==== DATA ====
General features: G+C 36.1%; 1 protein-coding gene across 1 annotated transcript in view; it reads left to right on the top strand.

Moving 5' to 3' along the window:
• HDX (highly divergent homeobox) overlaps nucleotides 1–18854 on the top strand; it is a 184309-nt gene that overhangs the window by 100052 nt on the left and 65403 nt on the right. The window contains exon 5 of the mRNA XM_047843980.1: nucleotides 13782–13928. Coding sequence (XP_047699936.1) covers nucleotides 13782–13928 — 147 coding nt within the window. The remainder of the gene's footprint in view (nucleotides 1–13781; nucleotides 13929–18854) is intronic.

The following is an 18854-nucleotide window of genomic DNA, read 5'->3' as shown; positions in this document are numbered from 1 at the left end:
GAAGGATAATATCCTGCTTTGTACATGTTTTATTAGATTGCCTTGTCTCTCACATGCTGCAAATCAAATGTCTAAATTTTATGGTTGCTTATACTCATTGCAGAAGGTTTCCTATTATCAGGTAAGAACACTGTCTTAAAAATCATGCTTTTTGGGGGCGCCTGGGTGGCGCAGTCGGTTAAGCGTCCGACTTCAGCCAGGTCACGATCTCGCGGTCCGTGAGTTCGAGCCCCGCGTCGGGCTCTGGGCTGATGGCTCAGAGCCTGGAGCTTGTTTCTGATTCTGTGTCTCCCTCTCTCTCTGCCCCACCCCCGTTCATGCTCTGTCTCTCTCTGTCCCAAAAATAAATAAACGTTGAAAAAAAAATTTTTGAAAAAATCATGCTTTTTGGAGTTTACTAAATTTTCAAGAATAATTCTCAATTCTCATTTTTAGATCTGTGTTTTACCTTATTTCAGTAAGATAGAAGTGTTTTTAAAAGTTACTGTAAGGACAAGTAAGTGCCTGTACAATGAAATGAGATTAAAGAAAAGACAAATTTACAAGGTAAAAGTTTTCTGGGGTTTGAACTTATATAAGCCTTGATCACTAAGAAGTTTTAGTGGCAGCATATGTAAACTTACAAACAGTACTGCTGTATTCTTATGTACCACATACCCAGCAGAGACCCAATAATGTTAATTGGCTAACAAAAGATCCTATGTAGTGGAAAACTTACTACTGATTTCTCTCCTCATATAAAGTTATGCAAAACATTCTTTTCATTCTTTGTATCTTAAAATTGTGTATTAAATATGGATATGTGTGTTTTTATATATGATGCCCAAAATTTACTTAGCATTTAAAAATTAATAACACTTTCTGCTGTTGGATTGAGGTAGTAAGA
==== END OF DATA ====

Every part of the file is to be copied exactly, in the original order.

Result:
General features: G+C 36.1%; 1 protein-coding gene across 1 annotated transcript in view; it reads left to right on the top strand.

Moving 5' to 3' along the window:
• HDX (highly divergent homeobox) overlaps nucleotides 1–18854 on the top strand; it is a 184309-nt gene that overhangs the window by 100052 nt on the left and 65403 nt on the right. The window contains exon 5 of the mRNA XM_047843980.1: nucleotides 13782–13928. Coding sequence (XP_047699936.1) covers nucleotides 13782–13928 — 147 coding nt within the window. The remainder of the gene's footprint in view (nucleotides 1–13781; nucleotides 13929–18854) is intronic.

The following is an 18854-nucleotide window of genomic DNA, read 5'->3' as shown; positions in this document are numbered from 1 at the left end:
GAAGGATAATATCCTGCTTTGTACATGTTTTATTAGATTGCCTTGTCTCTCACATGCTGCAAATCAAATGTCTAAATTTTATGGTTGCTTATACTCATTGCAGAAGGTTTCCTATTATCAGGTAAGAACACTGTCTTAAAAATCATGCTTTTTGGGGGCGCCTGGGTGGCGCAGTCGGTTAAGCGTCCGACTTCAGCCAGGTCACGATCTCGCGGTCCGTGAGTTCGAGCCCCGCGTCGGGCTCTGGGCTGATGGCTCAGAGCCTGGAGCTTGTTTCTGATTCTGTGTCTCCCTCTCTCTCTGCCCCACCCCCGTTCATGCTCTGTCTCTCTCTGTCCCAAAAATAAATAAACGTTGAAAAAAAAATTTTTGAAAAAATCATGCTTTTTGGAGTTTACTAAATTTTCAAGAATAATTCTCAATTCTCATTTTTAGATCTGTGTTTTACCTTATTTCAGTAAGATAGAAGTGTTTTTAAAAGTTACTGTAAGGACAAGTAAGTGCCTGTACAATGAAATGAGATTAAAGAAAAGACAAATTTACAAGGTAAAAGTTTTCTGGGGTTTGAACTTATATAAGCCTTGATCACTAAGAAGTTTTAGTGGCAGCATATGTAAACTTACAAACAGTACTGCTGTATTCTTATGTACCACATACCCAGCAGAGACCCAATAATGTTAATTGGCTAACAAAAGATCCTATGTAGTGGAAAACTTACTACTGATTTCTCTCCTCATATAAAGTTATGCAAAACATTCTTTTCATTCTTTGTATCTTAAAATTGTGTATTAAATATGGATATGTGTGTTTTTATATATGATGCCCAAAATTTACTTAGCATTTAAAAATTAATAACACTTTCTGCTGTTGGATTGAGGTAGTAAGA